Surge tanks are in my opinion generally the best system type to use for carb conversions, and are not just for race cars and many millions of factory cars. See about surge and accumulator tanks here, with diagrams in later posts, including other fuel systems. The primary difference between modern factory and racing surge tanks and the Edelbrock version, is that the Edelbrock uses a float valve system to avoid needing a return fuel line. Think of it as a giant float bowl with an EFI pump inside. While this has down-sides of it's own, it can still work well if you can find a place for it, that is also away from high temperatures.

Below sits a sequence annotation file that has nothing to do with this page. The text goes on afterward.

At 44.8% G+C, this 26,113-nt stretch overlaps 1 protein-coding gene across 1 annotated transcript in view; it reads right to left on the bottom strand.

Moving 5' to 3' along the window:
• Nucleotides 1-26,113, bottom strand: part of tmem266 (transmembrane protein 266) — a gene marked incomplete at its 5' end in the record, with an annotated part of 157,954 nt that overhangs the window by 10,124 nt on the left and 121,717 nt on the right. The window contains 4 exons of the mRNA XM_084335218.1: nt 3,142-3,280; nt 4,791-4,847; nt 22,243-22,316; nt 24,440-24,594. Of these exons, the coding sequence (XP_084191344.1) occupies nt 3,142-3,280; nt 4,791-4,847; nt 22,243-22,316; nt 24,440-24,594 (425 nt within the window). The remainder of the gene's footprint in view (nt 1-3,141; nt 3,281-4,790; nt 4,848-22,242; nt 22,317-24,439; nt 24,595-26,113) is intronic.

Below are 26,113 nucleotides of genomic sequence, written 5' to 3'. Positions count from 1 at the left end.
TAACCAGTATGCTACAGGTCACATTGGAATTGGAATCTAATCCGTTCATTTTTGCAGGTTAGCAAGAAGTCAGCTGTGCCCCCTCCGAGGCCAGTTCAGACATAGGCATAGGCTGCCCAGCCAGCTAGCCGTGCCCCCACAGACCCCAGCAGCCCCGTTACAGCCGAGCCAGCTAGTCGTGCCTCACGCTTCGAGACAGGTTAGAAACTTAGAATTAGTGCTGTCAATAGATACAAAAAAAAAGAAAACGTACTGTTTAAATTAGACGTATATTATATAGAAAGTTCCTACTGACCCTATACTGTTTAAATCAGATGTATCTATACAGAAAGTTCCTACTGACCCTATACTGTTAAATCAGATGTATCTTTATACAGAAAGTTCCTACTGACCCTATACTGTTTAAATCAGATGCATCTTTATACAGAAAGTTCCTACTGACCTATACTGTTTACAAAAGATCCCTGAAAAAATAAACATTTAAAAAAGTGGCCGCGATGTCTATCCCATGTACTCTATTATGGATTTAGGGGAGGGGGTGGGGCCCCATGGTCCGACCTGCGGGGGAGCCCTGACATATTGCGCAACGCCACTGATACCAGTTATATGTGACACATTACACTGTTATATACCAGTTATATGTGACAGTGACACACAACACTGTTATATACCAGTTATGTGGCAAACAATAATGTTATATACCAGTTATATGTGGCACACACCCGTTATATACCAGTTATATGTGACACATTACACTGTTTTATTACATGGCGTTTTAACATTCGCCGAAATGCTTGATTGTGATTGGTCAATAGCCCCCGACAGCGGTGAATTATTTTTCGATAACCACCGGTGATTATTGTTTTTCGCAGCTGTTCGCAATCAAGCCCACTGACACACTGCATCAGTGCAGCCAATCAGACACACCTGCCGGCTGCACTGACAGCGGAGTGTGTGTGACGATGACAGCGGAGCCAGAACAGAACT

David

The Edelbrock accumulator and pump system uses a flow-control valve (like a float bowl) and built-in fuel pump:

 

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I just bought a new tank for my 63 and welded in a JIC -6 45* fitting at the top of the tank. It's away from the 3/8" pickup I have to keep the bubbles away from the pickup.





Dave
 

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Jeez, PSIG, your info is much appreciated
Dave R, have you an intank pump?
I have a brand new Aeromotive stealth for converting to EFI when using a factory tank.
 

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Thanks, but I boogered the link to the fuel systems thread. It's fixed now.
:tup:
David